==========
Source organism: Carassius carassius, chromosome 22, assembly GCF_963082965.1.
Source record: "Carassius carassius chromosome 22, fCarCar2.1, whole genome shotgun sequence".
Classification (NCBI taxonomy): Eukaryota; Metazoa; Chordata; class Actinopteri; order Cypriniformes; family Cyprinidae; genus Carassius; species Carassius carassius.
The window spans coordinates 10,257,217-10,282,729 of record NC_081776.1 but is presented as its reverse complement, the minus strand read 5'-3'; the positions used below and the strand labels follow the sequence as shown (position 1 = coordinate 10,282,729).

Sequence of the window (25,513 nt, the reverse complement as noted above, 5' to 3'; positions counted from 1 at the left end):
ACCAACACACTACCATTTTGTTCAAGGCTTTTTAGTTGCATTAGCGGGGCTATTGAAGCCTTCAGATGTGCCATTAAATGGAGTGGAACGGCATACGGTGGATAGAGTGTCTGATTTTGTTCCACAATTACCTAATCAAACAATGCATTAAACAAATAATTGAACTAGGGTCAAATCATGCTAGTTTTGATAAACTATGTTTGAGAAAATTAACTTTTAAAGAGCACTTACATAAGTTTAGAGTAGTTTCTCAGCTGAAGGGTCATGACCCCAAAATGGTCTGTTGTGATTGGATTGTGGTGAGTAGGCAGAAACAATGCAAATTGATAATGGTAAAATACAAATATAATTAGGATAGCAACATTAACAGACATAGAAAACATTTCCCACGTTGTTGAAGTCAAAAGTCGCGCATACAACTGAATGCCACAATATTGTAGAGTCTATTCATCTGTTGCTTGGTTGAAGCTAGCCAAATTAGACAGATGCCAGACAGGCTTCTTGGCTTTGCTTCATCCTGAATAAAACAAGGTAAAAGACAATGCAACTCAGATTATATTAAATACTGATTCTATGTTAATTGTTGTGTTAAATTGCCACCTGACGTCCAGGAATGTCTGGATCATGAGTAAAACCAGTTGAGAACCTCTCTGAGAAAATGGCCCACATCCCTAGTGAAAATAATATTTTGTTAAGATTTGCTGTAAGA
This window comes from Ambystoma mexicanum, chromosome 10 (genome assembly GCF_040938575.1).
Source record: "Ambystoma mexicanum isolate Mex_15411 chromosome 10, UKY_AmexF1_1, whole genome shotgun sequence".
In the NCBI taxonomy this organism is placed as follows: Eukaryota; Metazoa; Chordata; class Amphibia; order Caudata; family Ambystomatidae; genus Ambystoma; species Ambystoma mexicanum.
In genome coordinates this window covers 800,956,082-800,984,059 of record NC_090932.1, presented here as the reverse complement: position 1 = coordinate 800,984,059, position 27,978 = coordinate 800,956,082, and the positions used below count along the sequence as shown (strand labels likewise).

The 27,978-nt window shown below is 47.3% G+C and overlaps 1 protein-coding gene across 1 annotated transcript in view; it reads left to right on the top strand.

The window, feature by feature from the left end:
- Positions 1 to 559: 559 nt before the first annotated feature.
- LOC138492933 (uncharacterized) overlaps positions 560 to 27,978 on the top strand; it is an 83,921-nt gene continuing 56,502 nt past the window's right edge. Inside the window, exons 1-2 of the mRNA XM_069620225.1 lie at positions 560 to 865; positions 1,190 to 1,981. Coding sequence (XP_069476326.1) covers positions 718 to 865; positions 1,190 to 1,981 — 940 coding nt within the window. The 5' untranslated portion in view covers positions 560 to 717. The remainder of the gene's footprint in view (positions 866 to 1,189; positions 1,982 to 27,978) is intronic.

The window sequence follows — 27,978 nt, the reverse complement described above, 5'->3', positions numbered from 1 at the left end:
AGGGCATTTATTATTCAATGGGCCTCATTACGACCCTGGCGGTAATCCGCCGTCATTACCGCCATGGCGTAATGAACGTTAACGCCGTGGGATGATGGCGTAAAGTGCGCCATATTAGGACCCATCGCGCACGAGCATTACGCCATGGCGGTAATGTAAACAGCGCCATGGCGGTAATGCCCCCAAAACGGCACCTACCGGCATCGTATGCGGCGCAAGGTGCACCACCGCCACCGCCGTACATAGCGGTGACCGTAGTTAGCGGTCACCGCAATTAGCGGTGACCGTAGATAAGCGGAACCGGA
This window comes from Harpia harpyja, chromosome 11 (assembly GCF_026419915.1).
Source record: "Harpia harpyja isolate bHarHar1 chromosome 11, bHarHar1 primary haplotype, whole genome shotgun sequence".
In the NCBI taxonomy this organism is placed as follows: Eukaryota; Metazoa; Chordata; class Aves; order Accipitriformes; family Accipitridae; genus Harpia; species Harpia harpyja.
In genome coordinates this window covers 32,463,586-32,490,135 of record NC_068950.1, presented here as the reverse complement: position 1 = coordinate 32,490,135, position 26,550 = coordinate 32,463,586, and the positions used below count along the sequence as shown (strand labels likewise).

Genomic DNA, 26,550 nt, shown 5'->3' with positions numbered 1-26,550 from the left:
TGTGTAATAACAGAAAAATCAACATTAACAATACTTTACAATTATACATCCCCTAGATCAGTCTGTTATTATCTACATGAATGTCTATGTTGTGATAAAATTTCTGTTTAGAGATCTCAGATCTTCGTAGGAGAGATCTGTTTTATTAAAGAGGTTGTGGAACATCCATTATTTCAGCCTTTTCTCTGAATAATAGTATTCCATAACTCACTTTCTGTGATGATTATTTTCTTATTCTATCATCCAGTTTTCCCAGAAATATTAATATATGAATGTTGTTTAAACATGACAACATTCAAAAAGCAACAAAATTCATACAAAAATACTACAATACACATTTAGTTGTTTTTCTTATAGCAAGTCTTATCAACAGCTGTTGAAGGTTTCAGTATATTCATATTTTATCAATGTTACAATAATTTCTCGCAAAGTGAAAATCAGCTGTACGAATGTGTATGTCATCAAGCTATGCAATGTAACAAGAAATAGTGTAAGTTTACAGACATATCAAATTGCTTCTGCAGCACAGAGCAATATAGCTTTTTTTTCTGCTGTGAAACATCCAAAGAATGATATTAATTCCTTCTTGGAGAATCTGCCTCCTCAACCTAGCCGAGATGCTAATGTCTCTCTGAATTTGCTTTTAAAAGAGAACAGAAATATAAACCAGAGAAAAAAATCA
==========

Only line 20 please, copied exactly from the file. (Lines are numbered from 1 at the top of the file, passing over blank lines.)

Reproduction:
In genome coordinates this window covers 32,463,586-32,490,135 of record NC_068950.1, presented here as the reverse complement: position 1 = coordinate 32,490,135, position 26,550 = coordinate 32,463,586, and the positions used below count along the sequence as shown (strand labels likewise).